The AIACC-sponsored legislation to provide some relief to the “duty-to-defend” obligation design professionals face was dropped before its first hearing in response to very strong and united opposition from public agencies and after we learned that the State Senator who chairs the Senate Judiciary Committee, where it was referred for its hearing, was inclined to vote against our bill. Without the Chair’s support, our bill would have failed in Committee.
The bill, SB 1276, would have affected only contracts for public works and would have required any obligation to defend to be expressly stated in the contract. Currently, this uninsurable risk is included with any contractual obligation to indemnify unless expressly excluded.
Even though this bill would not have prevented an obligation to defend — it would have only required that obligation to be clearly and expressly stated in the contract — public agencies lined up in opposition. Those agencies included the League of California Cities, California State Association of Counties, Los Angeles Unified School District, California State University system, Regional Council of Rural Counties, Association of California Healthcare Districts, Coalition for Adequate School Housing, California Special Districts Association, and many other public associations and agencies.
The opposition coalition argued SB 1276 “eliminates a public agency’s right to invoke defense obligations from consultants … who design … our infrastructure projects” and allows design professionals to “shift up-front defense costs to the public agency, even in situations where the design professional is 100% responsible.”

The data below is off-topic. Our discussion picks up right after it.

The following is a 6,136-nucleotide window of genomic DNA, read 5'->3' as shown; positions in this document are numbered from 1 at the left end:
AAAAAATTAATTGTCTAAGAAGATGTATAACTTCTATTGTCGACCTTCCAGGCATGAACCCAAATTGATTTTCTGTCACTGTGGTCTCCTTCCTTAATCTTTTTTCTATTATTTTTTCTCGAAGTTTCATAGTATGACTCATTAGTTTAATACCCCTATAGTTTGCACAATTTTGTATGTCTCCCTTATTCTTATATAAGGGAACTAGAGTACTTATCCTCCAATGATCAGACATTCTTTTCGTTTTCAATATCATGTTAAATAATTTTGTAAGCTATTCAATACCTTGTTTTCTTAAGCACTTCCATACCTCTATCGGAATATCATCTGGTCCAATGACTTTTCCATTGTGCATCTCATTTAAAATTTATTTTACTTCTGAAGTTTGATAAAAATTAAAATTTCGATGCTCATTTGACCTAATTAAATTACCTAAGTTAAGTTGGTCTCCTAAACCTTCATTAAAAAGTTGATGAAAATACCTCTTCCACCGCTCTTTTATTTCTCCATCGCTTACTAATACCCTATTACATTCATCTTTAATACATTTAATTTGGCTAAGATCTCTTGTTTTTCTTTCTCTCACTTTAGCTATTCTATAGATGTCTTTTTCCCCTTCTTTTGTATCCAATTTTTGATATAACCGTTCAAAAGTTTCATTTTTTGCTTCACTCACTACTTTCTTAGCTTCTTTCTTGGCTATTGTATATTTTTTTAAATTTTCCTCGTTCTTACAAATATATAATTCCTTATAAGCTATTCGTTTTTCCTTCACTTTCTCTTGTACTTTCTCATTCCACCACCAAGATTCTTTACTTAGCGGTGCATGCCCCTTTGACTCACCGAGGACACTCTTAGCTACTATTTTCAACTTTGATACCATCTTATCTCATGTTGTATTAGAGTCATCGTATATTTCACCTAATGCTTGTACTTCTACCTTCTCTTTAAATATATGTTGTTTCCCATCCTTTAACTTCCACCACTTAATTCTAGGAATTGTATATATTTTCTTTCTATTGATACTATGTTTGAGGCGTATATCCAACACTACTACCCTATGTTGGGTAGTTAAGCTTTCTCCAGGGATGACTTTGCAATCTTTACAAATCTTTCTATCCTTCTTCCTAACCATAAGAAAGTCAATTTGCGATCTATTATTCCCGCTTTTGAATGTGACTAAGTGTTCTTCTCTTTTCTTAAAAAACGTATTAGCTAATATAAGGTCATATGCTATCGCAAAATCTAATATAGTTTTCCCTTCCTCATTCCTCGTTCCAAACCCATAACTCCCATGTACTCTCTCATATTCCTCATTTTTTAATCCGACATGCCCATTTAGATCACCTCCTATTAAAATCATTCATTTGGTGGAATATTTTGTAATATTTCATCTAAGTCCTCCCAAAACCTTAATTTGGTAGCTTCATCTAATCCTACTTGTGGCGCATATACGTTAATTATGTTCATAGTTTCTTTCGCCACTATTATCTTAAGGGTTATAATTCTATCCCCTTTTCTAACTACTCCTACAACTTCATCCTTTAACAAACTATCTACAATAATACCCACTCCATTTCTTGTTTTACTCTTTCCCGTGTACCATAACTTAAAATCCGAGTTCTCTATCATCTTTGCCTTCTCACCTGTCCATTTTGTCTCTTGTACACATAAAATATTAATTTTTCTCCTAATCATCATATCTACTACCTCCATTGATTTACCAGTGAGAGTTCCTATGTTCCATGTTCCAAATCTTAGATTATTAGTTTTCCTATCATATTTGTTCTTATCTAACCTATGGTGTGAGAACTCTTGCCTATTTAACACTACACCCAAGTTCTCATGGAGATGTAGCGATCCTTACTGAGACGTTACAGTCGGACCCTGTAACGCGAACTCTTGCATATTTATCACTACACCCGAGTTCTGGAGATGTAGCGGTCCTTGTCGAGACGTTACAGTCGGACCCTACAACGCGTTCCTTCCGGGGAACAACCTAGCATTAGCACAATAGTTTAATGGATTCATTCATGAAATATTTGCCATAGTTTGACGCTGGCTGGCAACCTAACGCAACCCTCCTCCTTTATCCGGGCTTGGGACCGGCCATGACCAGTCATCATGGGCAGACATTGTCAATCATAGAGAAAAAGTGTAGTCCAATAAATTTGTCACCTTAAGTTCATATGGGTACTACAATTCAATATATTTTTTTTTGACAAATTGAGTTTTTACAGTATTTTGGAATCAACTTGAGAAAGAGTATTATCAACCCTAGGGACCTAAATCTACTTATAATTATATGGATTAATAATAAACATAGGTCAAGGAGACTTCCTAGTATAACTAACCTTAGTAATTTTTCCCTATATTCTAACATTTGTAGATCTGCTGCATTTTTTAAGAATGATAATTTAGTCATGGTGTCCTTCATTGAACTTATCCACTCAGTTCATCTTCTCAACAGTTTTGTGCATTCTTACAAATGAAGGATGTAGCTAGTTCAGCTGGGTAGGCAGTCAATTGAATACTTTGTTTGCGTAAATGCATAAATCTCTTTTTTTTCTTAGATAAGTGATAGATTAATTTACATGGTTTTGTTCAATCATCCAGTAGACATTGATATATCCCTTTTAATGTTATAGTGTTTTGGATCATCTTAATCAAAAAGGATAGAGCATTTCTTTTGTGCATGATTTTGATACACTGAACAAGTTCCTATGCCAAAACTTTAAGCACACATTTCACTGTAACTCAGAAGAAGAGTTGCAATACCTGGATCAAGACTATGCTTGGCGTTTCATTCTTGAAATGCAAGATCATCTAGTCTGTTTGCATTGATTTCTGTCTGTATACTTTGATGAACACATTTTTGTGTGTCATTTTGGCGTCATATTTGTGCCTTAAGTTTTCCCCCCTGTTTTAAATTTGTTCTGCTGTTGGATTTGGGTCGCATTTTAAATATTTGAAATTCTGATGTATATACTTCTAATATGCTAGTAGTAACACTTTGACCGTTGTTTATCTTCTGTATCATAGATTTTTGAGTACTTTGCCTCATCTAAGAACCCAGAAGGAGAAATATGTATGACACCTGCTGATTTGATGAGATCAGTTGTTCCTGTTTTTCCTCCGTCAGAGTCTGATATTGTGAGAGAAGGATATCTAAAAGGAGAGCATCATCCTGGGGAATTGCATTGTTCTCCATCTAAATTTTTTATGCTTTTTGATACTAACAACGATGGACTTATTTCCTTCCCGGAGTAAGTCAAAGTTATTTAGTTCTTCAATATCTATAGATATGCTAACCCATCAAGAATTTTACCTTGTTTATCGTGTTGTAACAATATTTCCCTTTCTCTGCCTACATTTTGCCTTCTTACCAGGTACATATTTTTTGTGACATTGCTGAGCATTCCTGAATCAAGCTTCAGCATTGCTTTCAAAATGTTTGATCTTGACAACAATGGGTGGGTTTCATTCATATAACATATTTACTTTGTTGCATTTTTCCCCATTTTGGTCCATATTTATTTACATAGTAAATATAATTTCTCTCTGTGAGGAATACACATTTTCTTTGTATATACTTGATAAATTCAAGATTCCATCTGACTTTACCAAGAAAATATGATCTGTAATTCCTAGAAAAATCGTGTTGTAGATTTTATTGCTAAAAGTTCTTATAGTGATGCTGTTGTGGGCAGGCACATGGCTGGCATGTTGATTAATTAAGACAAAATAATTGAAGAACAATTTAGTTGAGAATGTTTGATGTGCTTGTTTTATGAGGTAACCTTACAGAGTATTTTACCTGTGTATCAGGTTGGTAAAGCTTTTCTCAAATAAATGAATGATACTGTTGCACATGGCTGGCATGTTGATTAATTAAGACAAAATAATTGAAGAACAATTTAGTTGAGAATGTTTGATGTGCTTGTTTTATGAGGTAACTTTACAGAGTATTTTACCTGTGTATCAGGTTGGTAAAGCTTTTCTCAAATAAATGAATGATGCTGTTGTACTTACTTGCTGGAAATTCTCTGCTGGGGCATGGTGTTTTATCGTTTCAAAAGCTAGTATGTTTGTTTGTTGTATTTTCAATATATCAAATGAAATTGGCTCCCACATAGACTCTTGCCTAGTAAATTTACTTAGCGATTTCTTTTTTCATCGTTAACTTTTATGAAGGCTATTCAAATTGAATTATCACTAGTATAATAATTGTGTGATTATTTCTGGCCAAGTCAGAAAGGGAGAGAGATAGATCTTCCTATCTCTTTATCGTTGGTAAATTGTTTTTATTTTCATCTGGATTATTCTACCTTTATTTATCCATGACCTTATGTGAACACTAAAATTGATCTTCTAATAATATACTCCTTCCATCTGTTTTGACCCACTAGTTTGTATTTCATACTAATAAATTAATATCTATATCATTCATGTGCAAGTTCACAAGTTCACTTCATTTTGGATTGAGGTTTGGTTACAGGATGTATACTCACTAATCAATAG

Our lobbyists and attorneys Gilson Riecken, AIA, Esq. (Morris Polich & Purdy) and Steve Sharafian, Esq. (Long & Levit) met with many representatives from the opposition a few weeks ago to talk about the threat that the duty-to-defend obligation presents to design professionals, chiefly that it is an uninsurable risk to design professionals absent a finding of negligence. Unfortunately, that meeting produced no results that would remove their opposition.
The Chair of the Senate Judiciary Committee, State Senator Noreen Evans, acknowledged there is a problem that deserves attention, but she believed our SB 1276 was not the solution. Last Friday, she met with some of her constituent architects from the AIA Redwood Empire in her Santa Rosa office. Her constituent architects explained that the problem is real and is a great threat to the health of the profession in California. Senator Evans agrees the problem needs to be looked at and agreed to work with her constituent architects, the AIACC, and all interested parties to try to find a solution that does not expose architects to an uninsurable risk.
The AIACC will work with Senator Evans and the author of SB 1276, Senator Mark Wyland, this summer and fall in our ongoing effort to resolve the uninsurable risk the profession faces with the duty-to-defend obligation.